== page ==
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Interview on NPR with Geoffrey Riley of The Jefferson Exchange (October 9, 2018).  Click on the button above, scroll down, then press the Listen button to hear the 40 minute interview.

Author reading event for Roundabout Books, Bend, Oregon

(October 29, 2020).  Click on the button above to hear the one hour event.

                                    A conversation with Francis Pring-Mill about his book In Harmony with the Tao

Q:  Why does the world need this book?

FPM:  The Tao Te Ching is probably the most influential Chinese book of all time.  However, in many places its text is cryptic and mysterious.  Some passages provide insights which reward the reader with awesome Aha! moments.  But other passages are paradoxical and enigmatic and tend to leave the reader confused.  This book takes the reader on a guided journey that hopefully increases the insights and reduces the confusion.


Q:  Why do you call this book a "guided journey"?

FPM:  The way I see it, the journey goes from reading the words, to understanding the ideas, to embracing and applying them consciously in how we live our daily lives.  However, it’s not obvious how to do this.  I see it as a puzzle that the reader and I sort out together.  I cannot tell anyone what the text means to them, and I certainly cannot tell anyone how to lead their lives.  The purpose of the guided journey is to travel in a way that we can better see the insights for ourselves, and then think about what they might mean to each of us personally.  The next step, of course, is to decide what we will do with the insights.  And that's very much up to each one of us.

Q:  Why did you write this book?

FPM:  I’ve been fascinated by the Tao Te Ching since being a teenager.  The first time I read it, I felt as if someone had pulled me aside and whispered in my ear: “Psst.  In case you’ve been wondering what life is all about, this is what’s going on.”  The book resonated deeply within me, yet – as we have mentioned – the text is dense, cryptic, and even contradictory in places.  How could something like that resonate so deeply?  I wanted to discover the answer - and this book is the result.

Q:  What type of person would enjoy this book?

FPM:  There are three types of people I hope might enjoy this book.  First, anyone already familiar with the Tao Te Ching who is interested in a fresh, modern perspective.  Second, I hope it will appeal to anyone who has already tried reading an existing version but found it too concise, densely written, or otherwise unapproachable.  Third, I hope it will appeal to anyone who has not yet discovered the Tao Te Ching and wants to read it with a source of guidance at hand.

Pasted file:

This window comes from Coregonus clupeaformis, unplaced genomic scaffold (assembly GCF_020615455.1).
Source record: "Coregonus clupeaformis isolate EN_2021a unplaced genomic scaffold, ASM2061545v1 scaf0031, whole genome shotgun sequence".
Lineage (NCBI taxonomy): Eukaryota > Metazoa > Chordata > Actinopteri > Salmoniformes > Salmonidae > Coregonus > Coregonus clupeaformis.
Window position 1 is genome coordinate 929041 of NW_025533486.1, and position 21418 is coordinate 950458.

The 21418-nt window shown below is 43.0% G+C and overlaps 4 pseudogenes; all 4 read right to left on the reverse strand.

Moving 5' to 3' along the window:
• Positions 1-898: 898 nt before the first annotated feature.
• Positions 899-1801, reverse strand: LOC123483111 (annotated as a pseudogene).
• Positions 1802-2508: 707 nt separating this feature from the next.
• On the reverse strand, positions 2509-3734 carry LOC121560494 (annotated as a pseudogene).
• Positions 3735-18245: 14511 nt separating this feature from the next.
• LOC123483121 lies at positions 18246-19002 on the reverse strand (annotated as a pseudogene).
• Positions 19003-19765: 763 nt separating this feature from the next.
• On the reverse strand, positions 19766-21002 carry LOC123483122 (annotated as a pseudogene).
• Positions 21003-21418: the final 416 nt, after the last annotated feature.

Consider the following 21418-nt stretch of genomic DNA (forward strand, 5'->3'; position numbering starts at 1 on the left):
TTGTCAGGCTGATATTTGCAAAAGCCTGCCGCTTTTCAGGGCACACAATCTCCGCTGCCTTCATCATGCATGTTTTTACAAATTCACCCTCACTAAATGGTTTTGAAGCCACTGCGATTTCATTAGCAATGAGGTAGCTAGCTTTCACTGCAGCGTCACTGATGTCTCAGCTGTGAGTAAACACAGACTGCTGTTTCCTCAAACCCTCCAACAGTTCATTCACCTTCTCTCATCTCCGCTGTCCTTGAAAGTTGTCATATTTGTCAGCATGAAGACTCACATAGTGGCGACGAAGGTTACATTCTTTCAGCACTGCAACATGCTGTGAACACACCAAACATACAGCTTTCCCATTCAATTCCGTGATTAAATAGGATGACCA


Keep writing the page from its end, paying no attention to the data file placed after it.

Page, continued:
Q:  What will readers take away from reading this book?


FPM:  In addition to hopefully experiencing more general insights, readers will also find themselves guided to ask questions leading to personal insights which they can take away and apply in their own lives.  I cannot say what someone else’s personal insights might be, nor can I say what they might do with them.  But the reader and I can go on a journey together in which we can each make these discoveries for ourselves.

Q:  What difference has spending time with the Tao Te Ching made in your life?

FPM:  One of the chapters refers to the Master having just three things to teach: simplicity, patience, compassion.  I notice that when I keep these in mind I experience much more peace and harmony in my life.  The challenge is to keep doing this every day because it is very easy to get distracted by our own thoughts and desires about just about anything.

Q:  Why did you pick Stephen Mitchell’s version of the Tao Te Ching?


FPM:  Over the years, I have read many versions.  There are literally hundreds of them.  Some are scholarly or academic, others philosophical or poetic.  But I kept coming back to Stephen Mitchell’s version because his words just seemed to resonate best with me.  I agree with religion scholar Huston Smith who said: “Mitchell’s rendition of the Tao Te Ching comes as close to being definitive for our time as any I can imagine.  It embodies the virtues its translator credits to the Chinese original: a gemlike lucidity that is radiant with humor, grace, large-heartedness, and deep wisdom.”  I feel this is very true.


I owe an enormous debt of gratitude to Stephen Mitchell for his support and to HarperCollins for permission to reproduce all of his text.  Stephen’s version is the foundation of my book.  Without it, In Harmony with the Tao would not have been possible.

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